Advances in fermentation and cell culture understanding through new technologies
Fermentation and cell culture are widely used in chemical, food, and pharmaceutical industries. Optimization of productivity and product quality requires a better understanding of the culture such as cell physiology and media composition. This session will highlight recent advances in fermentation and cell culture process development through various new technologies for production of chemicals and pharmaceuticals, the opportunities and the challenges.
Jim Xu – Bristol-Myers Squibb
Process Control, Monitoring, PAT and New Data Analysis Methods and Tools
As pressure increases on fermentation-based processes to deliver lower costs, faster development cycles, and more science and risk-based development, there is a need for more advanced process analytical tools. These new tools for process measurement, control, monitoring, and data analysis enable improved process characterization and understanding that can be leveraged for improved biotech and biopharma process development and performance. Advances exist in areas as close to the process as new types of process measurement and on-line analytical techniques all the way to modelling and control of the process. In biopharma, these new technologies can be leveraged as process analytical technology (PAT), which holds the promise of providing a new framework for innovative pharmaceutical manufacturing
Chris McDowell – Novozymes
Industrial Collaborations: Round Table
Today, internal and external industrial collaborations are commonplace and critical to deliver projects and increase expertise. Extra layers of complexity and paperwork often come with External Collaborations leading to delays and often frustration before the rewards. This session will be an interactive roundtable where lessons learned and best practices for external collaborations will be explored. Case studies will be presented of collaborations (industrial and academic) that went well and those that had challenges along the way. Partner identification, intellectual property, the contract process, and ensuring short term and long term stakeholder engagement will all be discussed during the session. The goal is to have positive experiences at every step of the process from idea to delivery.
Tiffany Rau – Evonik Degussa
Frank Agbogbo Cytovance
Bench to Manufacturing Suite: Scale-up, Tech Transfer, Post Transfer
Commercialization of fermentation processes often involves scaling from milliliters to thousands of liters and many parameters important to fermentation do not scale in a straight-forward manner. This of course makes fermentation scale-up both challenging and rewarding when solved. Some of those challenges include differences in oxygen transfer, mixing, shear, raw materials, measurement systems, heterogeneity, and equipment capability. This session will give scientists and engineers a chance to share their research, experiences, and insights into delivering a process to the marketplace and sustaining that process after commercialization.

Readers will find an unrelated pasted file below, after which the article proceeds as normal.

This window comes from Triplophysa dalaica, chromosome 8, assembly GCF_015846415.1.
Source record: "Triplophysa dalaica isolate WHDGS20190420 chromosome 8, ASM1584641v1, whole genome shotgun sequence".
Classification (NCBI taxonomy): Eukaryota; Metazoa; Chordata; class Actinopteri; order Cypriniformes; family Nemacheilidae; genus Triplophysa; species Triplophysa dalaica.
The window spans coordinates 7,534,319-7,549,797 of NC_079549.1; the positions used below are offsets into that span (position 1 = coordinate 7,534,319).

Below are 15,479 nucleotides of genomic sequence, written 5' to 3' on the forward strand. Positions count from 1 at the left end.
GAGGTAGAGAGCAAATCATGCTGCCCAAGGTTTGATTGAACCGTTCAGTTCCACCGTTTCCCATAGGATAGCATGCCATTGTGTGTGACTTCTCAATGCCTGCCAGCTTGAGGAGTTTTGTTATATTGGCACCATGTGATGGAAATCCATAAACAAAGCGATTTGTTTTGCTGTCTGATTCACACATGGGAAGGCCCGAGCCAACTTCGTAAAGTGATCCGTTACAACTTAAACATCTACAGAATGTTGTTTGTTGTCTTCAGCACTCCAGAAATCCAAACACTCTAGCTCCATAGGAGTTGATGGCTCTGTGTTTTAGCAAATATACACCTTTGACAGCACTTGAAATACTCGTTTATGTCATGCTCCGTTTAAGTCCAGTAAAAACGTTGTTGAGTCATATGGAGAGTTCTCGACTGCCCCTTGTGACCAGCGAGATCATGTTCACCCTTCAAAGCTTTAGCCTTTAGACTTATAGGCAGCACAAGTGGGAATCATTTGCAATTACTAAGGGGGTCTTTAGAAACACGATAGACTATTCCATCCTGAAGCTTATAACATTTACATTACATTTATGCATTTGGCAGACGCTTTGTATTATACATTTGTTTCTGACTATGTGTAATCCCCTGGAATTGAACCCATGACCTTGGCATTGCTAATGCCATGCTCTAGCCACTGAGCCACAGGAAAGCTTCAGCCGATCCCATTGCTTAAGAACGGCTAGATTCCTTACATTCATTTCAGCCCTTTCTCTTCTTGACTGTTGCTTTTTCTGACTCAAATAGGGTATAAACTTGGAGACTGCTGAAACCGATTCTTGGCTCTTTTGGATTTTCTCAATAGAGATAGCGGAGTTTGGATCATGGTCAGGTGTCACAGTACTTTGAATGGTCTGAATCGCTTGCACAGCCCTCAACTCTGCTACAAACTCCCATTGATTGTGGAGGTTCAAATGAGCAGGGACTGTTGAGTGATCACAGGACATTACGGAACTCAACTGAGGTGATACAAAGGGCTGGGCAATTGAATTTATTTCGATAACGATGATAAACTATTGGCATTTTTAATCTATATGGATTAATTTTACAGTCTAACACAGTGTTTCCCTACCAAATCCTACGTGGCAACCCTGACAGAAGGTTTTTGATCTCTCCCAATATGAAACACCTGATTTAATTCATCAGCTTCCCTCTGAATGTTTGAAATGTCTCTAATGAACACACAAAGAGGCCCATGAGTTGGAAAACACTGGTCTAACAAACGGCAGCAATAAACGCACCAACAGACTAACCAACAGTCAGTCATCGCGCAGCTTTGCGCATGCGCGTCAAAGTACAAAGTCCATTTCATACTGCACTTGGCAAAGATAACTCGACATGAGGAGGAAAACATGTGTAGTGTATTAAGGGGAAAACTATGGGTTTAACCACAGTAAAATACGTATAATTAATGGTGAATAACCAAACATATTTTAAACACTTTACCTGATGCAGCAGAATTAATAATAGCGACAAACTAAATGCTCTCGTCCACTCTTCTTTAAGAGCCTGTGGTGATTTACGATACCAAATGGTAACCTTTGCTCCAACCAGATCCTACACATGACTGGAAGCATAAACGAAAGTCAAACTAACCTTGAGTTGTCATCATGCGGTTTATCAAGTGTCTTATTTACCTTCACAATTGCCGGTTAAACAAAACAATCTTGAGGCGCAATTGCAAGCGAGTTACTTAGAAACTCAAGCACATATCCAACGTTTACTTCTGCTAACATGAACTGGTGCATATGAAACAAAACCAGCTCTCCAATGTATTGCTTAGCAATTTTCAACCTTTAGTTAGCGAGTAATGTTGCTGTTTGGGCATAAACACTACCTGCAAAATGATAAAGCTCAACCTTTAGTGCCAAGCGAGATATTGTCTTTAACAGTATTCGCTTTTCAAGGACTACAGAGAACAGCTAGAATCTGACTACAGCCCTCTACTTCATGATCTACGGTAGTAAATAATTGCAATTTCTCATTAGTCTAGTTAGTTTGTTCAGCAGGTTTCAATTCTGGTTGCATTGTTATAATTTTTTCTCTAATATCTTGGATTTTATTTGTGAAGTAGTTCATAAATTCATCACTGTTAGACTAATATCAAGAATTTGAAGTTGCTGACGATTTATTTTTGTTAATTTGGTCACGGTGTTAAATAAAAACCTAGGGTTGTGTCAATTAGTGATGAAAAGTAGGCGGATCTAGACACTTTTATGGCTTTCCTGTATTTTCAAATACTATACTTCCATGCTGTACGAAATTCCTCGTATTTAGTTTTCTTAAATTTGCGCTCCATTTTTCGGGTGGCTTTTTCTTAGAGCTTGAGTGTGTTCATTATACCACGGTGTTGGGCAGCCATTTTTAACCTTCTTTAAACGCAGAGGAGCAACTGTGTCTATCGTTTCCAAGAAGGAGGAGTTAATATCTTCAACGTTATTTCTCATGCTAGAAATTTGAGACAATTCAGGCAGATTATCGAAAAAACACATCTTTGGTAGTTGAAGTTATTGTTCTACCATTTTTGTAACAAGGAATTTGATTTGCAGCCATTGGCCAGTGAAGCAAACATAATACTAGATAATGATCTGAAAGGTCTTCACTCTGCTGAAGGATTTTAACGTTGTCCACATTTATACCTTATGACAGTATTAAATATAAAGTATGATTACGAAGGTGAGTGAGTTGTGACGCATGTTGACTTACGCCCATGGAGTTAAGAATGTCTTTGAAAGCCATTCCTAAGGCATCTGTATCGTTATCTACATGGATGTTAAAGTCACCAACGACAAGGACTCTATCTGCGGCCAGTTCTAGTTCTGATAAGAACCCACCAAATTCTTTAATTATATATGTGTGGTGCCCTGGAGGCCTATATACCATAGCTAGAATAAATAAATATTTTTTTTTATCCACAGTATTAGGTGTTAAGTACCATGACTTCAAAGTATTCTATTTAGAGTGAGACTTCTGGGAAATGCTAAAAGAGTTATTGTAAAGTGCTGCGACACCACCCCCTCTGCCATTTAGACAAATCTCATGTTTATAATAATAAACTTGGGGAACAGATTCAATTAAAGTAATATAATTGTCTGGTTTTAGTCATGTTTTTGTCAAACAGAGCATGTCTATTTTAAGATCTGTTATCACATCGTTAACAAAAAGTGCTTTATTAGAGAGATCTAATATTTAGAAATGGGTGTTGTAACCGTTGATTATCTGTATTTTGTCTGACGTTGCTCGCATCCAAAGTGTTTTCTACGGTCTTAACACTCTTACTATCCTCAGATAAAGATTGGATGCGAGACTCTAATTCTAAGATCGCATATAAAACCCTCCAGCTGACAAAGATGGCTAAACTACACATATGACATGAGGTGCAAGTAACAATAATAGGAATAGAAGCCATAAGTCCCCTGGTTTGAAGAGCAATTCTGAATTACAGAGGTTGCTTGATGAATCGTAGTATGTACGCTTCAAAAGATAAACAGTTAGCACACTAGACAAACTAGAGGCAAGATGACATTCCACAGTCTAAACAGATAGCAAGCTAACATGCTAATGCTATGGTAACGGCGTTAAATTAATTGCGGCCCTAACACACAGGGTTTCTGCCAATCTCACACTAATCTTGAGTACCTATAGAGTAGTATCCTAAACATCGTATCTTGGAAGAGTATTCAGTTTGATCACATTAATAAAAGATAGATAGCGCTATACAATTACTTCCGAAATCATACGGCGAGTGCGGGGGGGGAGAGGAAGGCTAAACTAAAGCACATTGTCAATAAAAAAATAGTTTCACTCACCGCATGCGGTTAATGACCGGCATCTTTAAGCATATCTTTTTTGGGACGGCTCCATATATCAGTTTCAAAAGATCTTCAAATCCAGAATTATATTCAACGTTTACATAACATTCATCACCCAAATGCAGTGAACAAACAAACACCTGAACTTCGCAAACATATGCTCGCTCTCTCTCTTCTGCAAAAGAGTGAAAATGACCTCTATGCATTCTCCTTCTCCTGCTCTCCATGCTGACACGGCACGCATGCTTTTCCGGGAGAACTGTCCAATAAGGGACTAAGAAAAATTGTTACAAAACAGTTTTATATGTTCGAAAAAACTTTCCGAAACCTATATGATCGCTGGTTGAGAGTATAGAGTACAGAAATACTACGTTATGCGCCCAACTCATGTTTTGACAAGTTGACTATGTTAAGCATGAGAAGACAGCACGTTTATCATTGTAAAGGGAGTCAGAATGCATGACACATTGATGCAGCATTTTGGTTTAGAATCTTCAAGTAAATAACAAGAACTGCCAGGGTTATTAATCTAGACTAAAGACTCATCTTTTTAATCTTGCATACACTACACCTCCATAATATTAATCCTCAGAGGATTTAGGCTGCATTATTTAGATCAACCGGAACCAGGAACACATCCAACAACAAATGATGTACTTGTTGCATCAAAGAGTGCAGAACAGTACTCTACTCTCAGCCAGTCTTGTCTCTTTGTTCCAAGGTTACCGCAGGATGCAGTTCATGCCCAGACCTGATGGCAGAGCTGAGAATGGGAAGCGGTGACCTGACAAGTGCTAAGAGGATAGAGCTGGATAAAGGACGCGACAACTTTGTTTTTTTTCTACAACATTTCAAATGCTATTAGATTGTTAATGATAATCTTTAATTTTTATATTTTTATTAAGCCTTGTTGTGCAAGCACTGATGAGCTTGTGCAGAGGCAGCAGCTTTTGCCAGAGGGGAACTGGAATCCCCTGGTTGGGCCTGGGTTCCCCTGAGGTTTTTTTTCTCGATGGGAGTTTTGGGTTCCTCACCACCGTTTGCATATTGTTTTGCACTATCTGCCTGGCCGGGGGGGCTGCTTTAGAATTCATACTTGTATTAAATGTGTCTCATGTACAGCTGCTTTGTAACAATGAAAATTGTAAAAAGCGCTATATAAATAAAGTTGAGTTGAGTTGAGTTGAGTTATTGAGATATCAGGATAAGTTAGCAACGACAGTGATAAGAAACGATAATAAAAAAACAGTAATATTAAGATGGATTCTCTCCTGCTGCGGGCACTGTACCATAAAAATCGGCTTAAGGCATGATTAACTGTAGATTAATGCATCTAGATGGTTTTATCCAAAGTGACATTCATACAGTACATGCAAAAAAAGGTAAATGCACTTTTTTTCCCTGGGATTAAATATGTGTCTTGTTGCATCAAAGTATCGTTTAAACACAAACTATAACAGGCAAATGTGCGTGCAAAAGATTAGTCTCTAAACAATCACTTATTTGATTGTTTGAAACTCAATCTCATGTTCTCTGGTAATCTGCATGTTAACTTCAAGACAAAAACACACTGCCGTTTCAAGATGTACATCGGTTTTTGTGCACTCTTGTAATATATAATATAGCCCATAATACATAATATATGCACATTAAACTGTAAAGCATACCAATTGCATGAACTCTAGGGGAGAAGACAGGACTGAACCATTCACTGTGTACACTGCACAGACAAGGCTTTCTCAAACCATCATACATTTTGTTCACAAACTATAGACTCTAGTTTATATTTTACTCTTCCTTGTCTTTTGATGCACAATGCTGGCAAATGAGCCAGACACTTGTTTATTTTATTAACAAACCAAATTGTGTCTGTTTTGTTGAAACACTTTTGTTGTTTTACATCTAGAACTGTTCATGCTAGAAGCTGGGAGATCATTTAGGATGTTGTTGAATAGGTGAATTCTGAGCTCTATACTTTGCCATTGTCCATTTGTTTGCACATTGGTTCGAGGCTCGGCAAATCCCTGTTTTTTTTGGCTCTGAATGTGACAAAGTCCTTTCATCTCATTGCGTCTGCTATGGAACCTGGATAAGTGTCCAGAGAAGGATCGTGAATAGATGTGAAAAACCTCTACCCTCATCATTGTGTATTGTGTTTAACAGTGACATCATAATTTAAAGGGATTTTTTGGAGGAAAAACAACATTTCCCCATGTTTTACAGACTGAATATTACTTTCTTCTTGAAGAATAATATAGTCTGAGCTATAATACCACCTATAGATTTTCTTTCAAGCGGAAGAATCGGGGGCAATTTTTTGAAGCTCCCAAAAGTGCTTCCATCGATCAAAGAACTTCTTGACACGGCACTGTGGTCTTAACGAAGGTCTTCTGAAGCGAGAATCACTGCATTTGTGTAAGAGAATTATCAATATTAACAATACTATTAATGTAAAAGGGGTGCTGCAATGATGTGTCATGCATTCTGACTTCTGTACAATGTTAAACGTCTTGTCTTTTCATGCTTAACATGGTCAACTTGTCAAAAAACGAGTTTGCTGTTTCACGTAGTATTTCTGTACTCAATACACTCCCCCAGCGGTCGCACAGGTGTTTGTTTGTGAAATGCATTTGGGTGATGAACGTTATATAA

Farzaneh Rezaei – Novozymes
Billy Allen – Eli Lilly
Innovative Fermentation Processes Designed to Deliver Tomorrow’s Products
Fermentation science takes many approaches to deliver innovation. Strains are developed with novel pathways and enhanced regulation. Traditional process design and optimization gives maximum output within a design space. Process control maintains optimum culture conditions. Automation delivers improved throughput and characterization. This session explores the tools and strategies currently being used to deliver tomorrow’s biochemical process demands.
Keith Alsaker – Evonik
Kim Olofsson – AAK AB
Advances in Microbial Expression
Efficient microbial expression of recombinant proteins, as biopharmaceutical products, as industrial enzymes or as efficient biocatalysts for the synthesis of value-added chemicals & fuels, remains the focus of R&D efforts in both industry & academia. These efforts span from improving expression in existing microbial workhorses such as E. coli and S. cerevisiae to developing new hosts expression systems using novel organisms. While advances in the fields of metabolic engineering, synthetic biology, bioinformatics, genome scale modeling and systems biology have helped develop cutting edge tools for optimization of expression hosts at the strain level, advances in our understanding of fermentation technology and resulting innovations in equipment and process development strategies have played an equally critical role in unlocking the complete potential of these engineered hosts. This session aims at showcasing some of the recent advances in the development of microbial expression systems and processes, with an emphasis on innovative approaches to combining strain and process level solutions to achieve optimized expression and productivity.
Peter Becker – Glycom
Xi’an Jiaotong University